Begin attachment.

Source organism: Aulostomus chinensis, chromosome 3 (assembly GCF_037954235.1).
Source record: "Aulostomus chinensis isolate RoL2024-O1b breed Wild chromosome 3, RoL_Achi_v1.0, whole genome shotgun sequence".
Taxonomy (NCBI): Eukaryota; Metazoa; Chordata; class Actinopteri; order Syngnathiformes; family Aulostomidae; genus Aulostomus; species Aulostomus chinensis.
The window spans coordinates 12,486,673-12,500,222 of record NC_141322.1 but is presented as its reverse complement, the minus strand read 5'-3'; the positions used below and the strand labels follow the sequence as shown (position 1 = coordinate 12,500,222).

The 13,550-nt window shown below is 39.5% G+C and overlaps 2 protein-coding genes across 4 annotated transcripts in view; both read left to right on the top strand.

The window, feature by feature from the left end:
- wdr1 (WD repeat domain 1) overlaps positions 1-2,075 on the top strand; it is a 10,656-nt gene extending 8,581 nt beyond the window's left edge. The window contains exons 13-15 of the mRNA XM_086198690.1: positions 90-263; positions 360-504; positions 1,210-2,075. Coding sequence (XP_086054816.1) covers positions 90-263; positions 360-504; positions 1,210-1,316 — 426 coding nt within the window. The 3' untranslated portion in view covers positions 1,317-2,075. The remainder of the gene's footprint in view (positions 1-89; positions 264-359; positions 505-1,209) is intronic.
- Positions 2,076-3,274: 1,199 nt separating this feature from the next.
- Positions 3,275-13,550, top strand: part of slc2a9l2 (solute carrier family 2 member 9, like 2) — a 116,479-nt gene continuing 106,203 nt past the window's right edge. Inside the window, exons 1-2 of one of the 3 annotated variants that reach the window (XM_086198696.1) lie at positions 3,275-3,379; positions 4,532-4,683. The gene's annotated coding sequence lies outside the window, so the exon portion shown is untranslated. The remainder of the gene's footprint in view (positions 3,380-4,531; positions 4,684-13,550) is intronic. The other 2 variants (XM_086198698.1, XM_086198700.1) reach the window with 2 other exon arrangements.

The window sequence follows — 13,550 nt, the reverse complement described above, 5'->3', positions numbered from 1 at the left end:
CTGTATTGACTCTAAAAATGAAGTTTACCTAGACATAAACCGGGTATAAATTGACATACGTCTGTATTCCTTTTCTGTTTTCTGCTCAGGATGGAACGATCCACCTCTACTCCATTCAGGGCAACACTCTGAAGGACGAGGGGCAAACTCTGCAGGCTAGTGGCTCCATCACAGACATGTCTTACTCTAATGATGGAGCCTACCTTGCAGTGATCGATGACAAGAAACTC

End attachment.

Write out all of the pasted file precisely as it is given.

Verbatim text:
Source organism: Aulostomus chinensis, chromosome 3 (assembly GCF_037954235.1).
Source record: "Aulostomus chinensis isolate RoL2024-O1b breed Wild chromosome 3, RoL_Achi_v1.0, whole genome shotgun sequence".
Taxonomy (NCBI): Eukaryota; Metazoa; Chordata; class Actinopteri; order Syngnathiformes; family Aulostomidae; genus Aulostomus; species Aulostomus chinensis.
The window spans coordinates 12,486,673-12,500,222 of record NC_141322.1 but is presented as its reverse complement, the minus strand read 5'-3'; the positions used below and the strand labels follow the sequence as shown (position 1 = coordinate 12,500,222).

The 13,550-nt window shown below is 39.5% G+C and overlaps 2 protein-coding genes across 4 annotated transcripts in view; both read left to right on the top strand.

The window, feature by feature from the left end:
- wdr1 (WD repeat domain 1) overlaps positions 1-2,075 on the top strand; it is a 10,656-nt gene extending 8,581 nt beyond the window's left edge. The window contains exons 13-15 of the mRNA XM_086198690.1: positions 90-263; positions 360-504; positions 1,210-2,075. Coding sequence (XP_086054816.1) covers positions 90-263; positions 360-504; positions 1,210-1,316 — 426 coding nt within the window. The 3' untranslated portion in view covers positions 1,317-2,075. The remainder of the gene's footprint in view (positions 1-89; positions 264-359; positions 505-1,209) is intronic.
- Positions 2,076-3,274: 1,199 nt separating this feature from the next.
- Positions 3,275-13,550, top strand: part of slc2a9l2 (solute carrier family 2 member 9, like 2) — a 116,479-nt gene continuing 106,203 nt past the window's right edge. Inside the window, exons 1-2 of one of the 3 annotated variants that reach the window (XM_086198696.1) lie at positions 3,275-3,379; positions 4,532-4,683. The gene's annotated coding sequence lies outside the window, so the exon portion shown is untranslated. The remainder of the gene's footprint in view (positions 3,380-4,531; positions 4,684-13,550) is intronic. The other 2 variants (XM_086198698.1, XM_086198700.1) reach the window with 2 other exon arrangements.

The window sequence follows — 13,550 nt, the reverse complement described above, 5'->3', positions numbered from 1 at the left end:
CTGTATTGACTCTAAAAATGAAGTTTACCTAGACATAAACCGGGTATAAATTGACATACGTCTGTATTCCTTTTCTGTTTTCTGCTCAGGATGGAACGATCCACCTCTACTCCATTCAGGGCAACACTCTGAAGGACGAGGGGCAAACTCTGCAGGCTAGTGGCTCCATCACAGACATGTCTTACTCTAATGATGGAGCCTACCTTGCAGTGATCGATGACAAGAAACTC